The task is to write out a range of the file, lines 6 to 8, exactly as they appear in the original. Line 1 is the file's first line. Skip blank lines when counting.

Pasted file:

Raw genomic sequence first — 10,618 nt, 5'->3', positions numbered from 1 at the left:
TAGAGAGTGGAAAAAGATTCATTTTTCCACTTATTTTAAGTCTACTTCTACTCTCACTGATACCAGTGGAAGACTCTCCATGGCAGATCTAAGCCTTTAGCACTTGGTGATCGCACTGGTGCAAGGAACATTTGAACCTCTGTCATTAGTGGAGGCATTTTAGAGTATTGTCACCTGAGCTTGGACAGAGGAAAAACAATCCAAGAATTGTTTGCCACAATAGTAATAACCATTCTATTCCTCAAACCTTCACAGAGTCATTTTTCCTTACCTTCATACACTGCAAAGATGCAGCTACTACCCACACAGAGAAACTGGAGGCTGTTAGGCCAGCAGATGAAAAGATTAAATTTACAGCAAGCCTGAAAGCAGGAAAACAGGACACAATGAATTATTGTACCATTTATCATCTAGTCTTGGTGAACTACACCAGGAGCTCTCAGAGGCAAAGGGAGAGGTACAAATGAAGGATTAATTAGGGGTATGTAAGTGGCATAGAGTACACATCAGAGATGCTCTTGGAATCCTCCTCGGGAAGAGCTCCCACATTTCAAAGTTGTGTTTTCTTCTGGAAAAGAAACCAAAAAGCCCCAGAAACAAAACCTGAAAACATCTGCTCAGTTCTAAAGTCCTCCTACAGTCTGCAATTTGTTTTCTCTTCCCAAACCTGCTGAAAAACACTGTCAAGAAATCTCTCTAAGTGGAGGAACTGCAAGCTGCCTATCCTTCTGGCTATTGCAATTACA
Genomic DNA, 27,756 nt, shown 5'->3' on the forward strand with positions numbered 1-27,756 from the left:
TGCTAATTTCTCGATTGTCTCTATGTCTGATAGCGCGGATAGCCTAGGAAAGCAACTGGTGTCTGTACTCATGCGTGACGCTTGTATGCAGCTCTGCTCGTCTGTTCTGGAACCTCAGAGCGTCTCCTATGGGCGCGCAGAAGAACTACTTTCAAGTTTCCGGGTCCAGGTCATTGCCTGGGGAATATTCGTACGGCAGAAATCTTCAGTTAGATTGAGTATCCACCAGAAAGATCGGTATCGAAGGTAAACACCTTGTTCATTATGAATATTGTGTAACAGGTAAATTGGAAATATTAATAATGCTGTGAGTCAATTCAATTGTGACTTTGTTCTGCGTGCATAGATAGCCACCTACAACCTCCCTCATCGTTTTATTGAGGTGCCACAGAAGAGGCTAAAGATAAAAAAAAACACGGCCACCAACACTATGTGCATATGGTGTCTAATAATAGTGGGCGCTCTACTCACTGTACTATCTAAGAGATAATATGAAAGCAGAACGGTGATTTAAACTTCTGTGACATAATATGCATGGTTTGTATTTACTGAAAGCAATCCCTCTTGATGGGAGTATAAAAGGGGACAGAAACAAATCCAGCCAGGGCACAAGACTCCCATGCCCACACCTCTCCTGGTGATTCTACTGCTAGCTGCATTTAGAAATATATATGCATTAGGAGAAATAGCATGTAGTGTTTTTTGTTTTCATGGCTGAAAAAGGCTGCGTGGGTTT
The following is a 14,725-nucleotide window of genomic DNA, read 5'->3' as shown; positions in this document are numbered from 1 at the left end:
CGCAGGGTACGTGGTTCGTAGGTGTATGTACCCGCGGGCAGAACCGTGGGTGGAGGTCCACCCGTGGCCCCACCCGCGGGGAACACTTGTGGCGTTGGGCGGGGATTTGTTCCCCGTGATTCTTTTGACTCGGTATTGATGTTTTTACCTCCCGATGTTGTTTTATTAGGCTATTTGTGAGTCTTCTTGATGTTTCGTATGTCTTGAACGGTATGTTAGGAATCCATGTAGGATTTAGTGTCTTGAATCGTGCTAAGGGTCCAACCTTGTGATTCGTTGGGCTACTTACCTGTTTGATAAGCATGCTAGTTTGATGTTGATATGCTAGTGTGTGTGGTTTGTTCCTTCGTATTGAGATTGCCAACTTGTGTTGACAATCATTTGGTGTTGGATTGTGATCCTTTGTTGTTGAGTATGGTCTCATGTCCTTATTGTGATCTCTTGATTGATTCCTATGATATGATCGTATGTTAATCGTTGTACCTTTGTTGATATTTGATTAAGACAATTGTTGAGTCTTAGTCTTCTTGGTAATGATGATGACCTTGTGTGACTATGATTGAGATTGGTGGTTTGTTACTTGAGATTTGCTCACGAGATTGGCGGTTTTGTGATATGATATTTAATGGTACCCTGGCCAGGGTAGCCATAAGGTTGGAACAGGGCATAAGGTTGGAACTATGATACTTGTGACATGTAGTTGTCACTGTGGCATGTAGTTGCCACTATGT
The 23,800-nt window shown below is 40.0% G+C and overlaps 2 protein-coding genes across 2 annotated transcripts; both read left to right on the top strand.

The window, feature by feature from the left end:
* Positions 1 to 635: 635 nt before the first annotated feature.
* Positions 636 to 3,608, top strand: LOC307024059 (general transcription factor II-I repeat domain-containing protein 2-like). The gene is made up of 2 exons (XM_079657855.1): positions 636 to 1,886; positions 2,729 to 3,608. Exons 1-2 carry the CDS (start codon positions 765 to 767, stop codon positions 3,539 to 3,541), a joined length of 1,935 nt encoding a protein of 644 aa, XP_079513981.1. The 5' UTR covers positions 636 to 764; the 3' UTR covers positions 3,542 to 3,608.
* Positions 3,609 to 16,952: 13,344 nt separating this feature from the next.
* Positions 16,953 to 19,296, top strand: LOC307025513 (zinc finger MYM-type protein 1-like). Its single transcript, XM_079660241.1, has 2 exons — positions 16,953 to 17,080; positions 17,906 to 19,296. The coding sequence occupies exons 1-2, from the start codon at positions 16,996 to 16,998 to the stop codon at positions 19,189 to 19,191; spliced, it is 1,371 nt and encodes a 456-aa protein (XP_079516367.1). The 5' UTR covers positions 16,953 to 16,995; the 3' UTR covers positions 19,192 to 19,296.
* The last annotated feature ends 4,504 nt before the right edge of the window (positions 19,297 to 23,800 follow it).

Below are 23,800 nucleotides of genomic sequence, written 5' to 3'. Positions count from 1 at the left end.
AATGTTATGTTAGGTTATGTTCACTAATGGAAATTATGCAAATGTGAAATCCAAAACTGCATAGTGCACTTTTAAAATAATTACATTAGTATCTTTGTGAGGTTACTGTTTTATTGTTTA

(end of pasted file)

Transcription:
CGCAGGGTACGTGGTTCGTAGGTGTATGTACCCGCGGGCAGAACCGTGGGTGGAGGTCCACCCGTGGCCCCACCCGCGGGGAACACTTGTGGCGTTGGGCGGGGATTTGTTCCCCGTGATTCTTTTGACTCGGTATTGATGTTTTTACCTCCCGATGTTGTTTTATTAGGCTATTTGTGAGTCTTCTTGATGTTTCGTATGTCTTGAACGGTATGTTAGGAATCCATGTAGGATTTAGTGTCTTGAATCGTGCTAAGGGTCCAACCTTGTGATTCGTTGGGCTACTTACCTGTTTGATAAGCATGCTAGTTTGATGTTGATATGCTAGTGTGTGTGGTTTGTTCCTTCGTATTGAGATTGCCAACTTGTGTTGACAATCATTTGGTGTTGGATTGTGATCCTTTGTTGTTGAGTATGGTCTCATGTCCTTATTGTGATCTCTTGATTGATTCCTATGATATGATCGTATGTTAATCGTTGTACCTTTGTTGATATTTGATTAAGACAATTGTTGAGTCTTAGTCTTCTTGGTAATGATGATGACCTTGTGTGACTATGATTGAGATTGGTGGTTTGTTACTTGAGATTTGCTCACGAGATTGGCGGTTTTGTGATATGATATTTAATGGTACCCTGGCCAGGGTAGCCATAAGGTTGGAACAGGGCATAAGGTTGGAACTATGATACTTGTGACATGTAGTTGTCACTGTGGCATGTAGTTGCCACTATGT
The 23,800-nt window shown below is 40.0% G+C and overlaps 2 protein-coding genes across 2 annotated transcripts; both read left to right on the top strand.

The window, feature by feature from the left end: